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Exploring the California Ballot Measures: Voting Rights and Taxes

California voters will decide on 12 propositions in the upcoming election

Editor’s note: This is the second entry in a series that will explore the California propositions going before voters in the Nov. 3 election. 

California voters will make a decision on 12 propositions in the upcoming election. The initiatives cover various issues, including the California tax code, rent control and voting rights. Here’s a look at three of the 12 propositions:

Proposition 17

This constitutional amendment, if passed, would allow people on parole for felony convictions to vote in California elections.

California is one of three states that require people with felonies to complete their prison and parole sentences before being able to vote. There are 19 states that allow parolees to vote. All but two of those states do not allow people to vote while imprisoned.

Costs are likely to run hundreds of thousands of dollars statewide for voter registration, ballot materials and to update voter registration cards and systems.

Numerous Democratic lawmakers support the initiative, including vice presidential candidate Sen. Kamala Harris and state Reps. Mark Stone and Kevin McCarty. 

On the opposition to Prop 17 are people such as state Sen. Jim Nielsen, who said that those being allowed to vote would include “murderers, voluntary manslaughter, rape, sodomists.” He added that for people that commit such crimes—in particular, heinous crimes—that wrapped into the sentences is having to complete their parole periods.

Opponents also say that passing Prop 17 would allow criminals to vote before paying their debt to society and deny justice to victims of crime.

If passed it would apply to around 50,000 people.

Proposition 18

This initiative would allow 17-year-olds who will be 18 at the time of the next general election to vote in primary and special elections. 

The measure would amend part of the California Constitution, which only permits individuals who are at least 18 on the date of any election to vote.

If passed, the fiscal impact would be increased costs between hundreds of thousands of dollars and $1 million every two years to send voting materials, as well as one-time costs of hundreds of thousands of dollars to update registration systems.

Supporters of Prop 18 say it will empower new generations of voters, and that youth on the verge of becoming adults deserve a say in their future. Secretary of State Alex Padilla supports the proposition, as well as state Rep. Kevin Mullin. 

Opponents of the measure, most notably the Election Integrity Project California, say that since many 17-year-olds are in school and living at home, they are still under the influence of parents or teachers and have not yet formed their own, independent opinions.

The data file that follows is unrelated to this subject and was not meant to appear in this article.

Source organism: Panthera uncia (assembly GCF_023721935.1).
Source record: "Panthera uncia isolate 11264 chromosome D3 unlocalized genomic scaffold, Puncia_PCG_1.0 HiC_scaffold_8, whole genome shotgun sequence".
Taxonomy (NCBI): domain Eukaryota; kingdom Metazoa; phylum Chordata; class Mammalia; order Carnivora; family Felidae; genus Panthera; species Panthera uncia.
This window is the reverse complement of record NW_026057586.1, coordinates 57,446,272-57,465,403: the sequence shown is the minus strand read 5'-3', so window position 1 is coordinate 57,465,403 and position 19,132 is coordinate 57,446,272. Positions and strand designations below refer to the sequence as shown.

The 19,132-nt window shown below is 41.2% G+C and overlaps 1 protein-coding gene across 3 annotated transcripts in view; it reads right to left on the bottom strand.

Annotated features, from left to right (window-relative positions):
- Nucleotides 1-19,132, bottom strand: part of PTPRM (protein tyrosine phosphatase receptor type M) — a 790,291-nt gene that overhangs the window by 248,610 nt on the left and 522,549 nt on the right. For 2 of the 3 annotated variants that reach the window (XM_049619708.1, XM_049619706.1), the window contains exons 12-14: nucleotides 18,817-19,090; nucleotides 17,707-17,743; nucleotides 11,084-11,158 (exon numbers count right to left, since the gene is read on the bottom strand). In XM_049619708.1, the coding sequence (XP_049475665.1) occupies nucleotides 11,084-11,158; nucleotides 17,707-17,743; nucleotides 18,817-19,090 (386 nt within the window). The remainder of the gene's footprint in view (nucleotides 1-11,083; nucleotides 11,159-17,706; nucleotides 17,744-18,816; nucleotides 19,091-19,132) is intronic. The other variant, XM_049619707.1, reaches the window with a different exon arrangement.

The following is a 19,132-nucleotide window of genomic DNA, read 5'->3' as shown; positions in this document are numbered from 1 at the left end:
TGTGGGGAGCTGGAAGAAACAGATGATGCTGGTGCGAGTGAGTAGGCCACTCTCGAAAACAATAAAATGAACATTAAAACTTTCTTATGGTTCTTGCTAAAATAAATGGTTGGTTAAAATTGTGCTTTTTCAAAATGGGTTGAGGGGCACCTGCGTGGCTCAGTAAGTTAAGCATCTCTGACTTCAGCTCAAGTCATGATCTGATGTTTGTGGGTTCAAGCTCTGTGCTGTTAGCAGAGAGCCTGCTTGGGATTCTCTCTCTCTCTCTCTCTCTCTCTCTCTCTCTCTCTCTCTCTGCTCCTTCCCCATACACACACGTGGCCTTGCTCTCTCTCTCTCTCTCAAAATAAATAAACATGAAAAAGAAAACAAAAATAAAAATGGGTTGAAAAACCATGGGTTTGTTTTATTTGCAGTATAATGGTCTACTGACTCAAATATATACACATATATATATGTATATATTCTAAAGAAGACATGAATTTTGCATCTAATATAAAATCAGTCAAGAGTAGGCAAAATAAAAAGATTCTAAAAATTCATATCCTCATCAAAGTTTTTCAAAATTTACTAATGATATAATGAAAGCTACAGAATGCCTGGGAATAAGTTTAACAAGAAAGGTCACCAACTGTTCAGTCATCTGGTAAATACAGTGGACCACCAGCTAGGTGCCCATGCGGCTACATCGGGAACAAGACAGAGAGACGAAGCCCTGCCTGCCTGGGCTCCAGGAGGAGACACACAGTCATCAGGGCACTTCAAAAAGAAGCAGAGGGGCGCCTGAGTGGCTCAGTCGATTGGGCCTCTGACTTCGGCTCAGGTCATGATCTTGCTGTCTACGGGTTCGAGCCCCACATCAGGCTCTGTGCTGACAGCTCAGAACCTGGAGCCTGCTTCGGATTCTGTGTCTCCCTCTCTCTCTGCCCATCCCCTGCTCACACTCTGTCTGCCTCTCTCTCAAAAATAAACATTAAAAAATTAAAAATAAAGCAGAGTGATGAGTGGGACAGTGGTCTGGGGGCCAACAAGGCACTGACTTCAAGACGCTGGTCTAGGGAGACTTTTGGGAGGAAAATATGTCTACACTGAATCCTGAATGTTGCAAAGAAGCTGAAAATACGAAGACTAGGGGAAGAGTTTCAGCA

If Prop 18 passes, California will join 18 other states and Washington, D.C. which allow 17-year-olds to vote in these elections.

Proposition 19 

This initiative would amend the state constitution to make significant changes to property tax assessment transfer and inheritance rules.

California homeowners who are 55 or older, victims of natural disasters or hazardous waste contamination or those with severe disabilities can transfer their tax assessments to a different home of equal or lesser value in participating counties, which allows them to move without paying higher property taxes.

Prop 19 would expand that tax break, allowing those homeowners to transfer their property tax assessment to any county in the state. It would also allow their assessments to be transferred to a more expensive home with an upward adjustment, and increase the number of times homeowners 55 and older can transfer their property tax assessment from one to three.

Prop 19 would also eliminate the exemption that allows parents or grandparents to pass down their homes to their children or grandchildren without the property’s tax assessment resetting to market value if the heir is not using the property as their primary residence—if the child or grandchild is using it as a rental home, for example.

Additional revenue created by Prop 19 would be distributed to the California Fire Response Fund (25%) and the County Revenue Protection Fund (75%). 

The California Association of Realtors Issues Mobilization PAC ($30.7M) and the National Association of Realtors ($4.8M) have been the initiative’s largest supporters. Gov. Gavin Newsom has endorsed Prop 19 as well as the Seniors Council of Santa Cruz & San Benito Counties.

There is no major campaign against the initiative. But critics have tabbed it as a “billion-dollar tax increase” that would infringe on the right for parents to pass on their property free of tax hikes. Detractors have also said it would stack the real estate market in favor of older homeowners.

Learn more about all of the statewide ballot measures at the California Secretary of State website.


Click here to see all of our ongoing 2020 election coverage.

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